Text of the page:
Tuesday, January 11, 2011

Tom Riggle - Painter

Tom Riggle

Tom Riggle is a Minneapolis based artist who received his BFA
from the Minneapolis College of Art & Design. In 2006, he was invited
to and participated in a Contemporary Art Show at the National Academy
Museum in New York City as part of the 181st Annual Invitational
Exhibition of Contemporary artists with 124 of the finest American
artists from across the country. Some notable artists exhibiting work
at the museum were Lynda Benglis, Susanne Doremus, Trenton Doyle
Hancock, Sylvia Plimack Mangold,Pat Steir, Enrique Chagoya, Kiki
Smith, John Chamberlain and many others. Tom has also been invited in

both 2007 and 2011 to exhibit his work at the Florence Biennle in
Florence, Italy. Previously Tom has exhibited work at Flanders
Gallery in South Minneapolis and at Art Chicago. His studio is in the
Grainbelt Bottling House in NE Minneapolis.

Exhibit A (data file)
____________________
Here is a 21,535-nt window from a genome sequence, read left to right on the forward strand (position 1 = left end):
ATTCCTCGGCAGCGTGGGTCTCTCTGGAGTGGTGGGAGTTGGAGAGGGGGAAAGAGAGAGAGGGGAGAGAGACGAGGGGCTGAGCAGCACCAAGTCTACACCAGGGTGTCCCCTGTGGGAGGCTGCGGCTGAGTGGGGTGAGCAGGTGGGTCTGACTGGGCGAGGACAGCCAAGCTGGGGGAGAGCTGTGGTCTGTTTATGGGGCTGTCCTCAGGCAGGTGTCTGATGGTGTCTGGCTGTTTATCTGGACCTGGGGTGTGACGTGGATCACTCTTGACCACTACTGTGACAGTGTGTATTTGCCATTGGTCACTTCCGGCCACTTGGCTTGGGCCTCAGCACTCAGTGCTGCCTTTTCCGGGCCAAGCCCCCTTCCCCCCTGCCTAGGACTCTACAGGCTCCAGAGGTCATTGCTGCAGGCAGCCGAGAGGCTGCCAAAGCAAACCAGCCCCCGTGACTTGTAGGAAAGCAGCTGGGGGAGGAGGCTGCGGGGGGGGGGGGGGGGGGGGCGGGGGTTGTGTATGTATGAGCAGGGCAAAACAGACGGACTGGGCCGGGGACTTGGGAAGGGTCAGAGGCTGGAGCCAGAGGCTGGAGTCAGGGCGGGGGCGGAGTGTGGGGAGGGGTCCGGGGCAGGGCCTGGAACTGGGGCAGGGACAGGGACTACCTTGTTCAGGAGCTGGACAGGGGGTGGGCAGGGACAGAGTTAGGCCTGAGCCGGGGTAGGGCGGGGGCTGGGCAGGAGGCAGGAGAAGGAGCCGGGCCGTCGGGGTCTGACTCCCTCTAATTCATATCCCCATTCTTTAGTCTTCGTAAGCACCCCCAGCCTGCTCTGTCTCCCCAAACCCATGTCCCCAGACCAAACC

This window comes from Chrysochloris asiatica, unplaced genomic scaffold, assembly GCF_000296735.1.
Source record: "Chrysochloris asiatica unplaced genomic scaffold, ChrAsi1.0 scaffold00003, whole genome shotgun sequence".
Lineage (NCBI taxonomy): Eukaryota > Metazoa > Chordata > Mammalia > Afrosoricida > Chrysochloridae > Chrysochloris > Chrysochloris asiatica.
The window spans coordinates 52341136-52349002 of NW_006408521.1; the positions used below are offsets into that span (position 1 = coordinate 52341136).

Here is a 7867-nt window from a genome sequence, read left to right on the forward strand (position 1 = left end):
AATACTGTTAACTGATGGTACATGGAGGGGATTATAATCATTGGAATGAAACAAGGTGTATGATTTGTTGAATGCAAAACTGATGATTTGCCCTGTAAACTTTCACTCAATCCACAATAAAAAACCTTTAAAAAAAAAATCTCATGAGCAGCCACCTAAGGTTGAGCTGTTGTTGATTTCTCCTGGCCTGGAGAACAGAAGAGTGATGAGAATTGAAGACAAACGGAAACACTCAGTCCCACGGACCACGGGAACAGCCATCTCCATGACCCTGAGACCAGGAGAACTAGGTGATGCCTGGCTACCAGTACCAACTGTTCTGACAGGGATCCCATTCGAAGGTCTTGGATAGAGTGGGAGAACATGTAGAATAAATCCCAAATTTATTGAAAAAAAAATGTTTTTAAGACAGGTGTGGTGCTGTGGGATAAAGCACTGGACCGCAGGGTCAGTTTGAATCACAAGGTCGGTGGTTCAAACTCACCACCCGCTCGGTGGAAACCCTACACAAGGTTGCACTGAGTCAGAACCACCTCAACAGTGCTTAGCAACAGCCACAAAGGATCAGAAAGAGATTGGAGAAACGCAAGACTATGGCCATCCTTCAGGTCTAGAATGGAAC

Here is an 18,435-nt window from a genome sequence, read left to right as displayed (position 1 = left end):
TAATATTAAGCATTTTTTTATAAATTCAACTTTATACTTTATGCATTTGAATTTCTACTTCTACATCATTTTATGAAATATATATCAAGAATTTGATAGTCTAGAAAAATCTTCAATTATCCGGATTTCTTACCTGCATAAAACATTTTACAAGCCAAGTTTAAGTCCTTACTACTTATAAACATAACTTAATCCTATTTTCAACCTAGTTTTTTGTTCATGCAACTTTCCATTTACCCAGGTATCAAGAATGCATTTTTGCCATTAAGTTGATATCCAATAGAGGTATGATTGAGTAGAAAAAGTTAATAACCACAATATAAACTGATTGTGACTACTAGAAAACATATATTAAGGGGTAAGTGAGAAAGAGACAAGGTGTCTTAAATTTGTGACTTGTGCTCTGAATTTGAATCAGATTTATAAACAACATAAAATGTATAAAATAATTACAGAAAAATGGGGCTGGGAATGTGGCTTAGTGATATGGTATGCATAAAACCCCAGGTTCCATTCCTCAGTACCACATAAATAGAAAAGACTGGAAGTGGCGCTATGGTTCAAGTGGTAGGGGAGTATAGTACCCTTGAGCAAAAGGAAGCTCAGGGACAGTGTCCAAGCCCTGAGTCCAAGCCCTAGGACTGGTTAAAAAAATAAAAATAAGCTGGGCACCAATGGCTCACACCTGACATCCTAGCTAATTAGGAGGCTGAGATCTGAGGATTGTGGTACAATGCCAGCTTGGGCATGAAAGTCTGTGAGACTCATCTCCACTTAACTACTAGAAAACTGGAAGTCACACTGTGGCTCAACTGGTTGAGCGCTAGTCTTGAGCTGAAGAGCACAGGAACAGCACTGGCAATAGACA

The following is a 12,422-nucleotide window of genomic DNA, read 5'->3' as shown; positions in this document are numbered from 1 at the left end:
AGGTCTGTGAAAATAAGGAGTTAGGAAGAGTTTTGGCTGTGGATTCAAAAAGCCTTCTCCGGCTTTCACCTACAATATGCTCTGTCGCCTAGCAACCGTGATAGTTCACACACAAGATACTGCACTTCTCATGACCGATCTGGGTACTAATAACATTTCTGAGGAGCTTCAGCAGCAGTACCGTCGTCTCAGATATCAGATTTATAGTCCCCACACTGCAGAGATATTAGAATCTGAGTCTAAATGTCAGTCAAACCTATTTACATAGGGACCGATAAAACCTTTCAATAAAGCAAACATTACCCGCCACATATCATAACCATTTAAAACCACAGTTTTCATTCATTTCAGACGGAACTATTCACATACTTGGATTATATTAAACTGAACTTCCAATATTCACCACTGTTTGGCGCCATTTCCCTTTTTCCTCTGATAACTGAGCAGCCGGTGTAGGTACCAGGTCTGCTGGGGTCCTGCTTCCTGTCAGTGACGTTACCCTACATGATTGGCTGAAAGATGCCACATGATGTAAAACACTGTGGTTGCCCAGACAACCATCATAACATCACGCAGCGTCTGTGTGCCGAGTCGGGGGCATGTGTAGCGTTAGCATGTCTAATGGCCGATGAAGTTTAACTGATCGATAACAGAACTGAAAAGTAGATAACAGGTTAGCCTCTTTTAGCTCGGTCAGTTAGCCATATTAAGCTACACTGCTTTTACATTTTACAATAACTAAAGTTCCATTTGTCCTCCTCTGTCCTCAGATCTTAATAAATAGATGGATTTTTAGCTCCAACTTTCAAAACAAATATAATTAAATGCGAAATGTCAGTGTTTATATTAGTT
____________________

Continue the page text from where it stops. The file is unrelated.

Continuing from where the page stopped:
Tell me about your work.
I'm a painter with an interest in many different things/styles. I've
been working on several bodies of work in the last few years.

One series is abstract where I'm interested in color and the resists
of different chemicals/mediums. Oil and water for example resist each
other. I explore oil mediums and look for those kinds of interesting
reactions. I really enjoy making these because of the process, it
takes some of the control away from me. I encounter lots of trial and
error. The process takes me almost to the point of chaos, but when
things work out there are some amazing reactions.

Another series is color bar paintings. A simple explanation (beyond
all the art speak and references of color field painting) is I enjoy
the composition and you never see the color bars on your television
anymore when programming goes off the air. When I was a kid the color
bars indicated it was time for me to go to bed. Now the TV is 24 hrs
and never goes off the air therefore there is a entire generation that
won't experience the color bars. I find that interesting and somewhat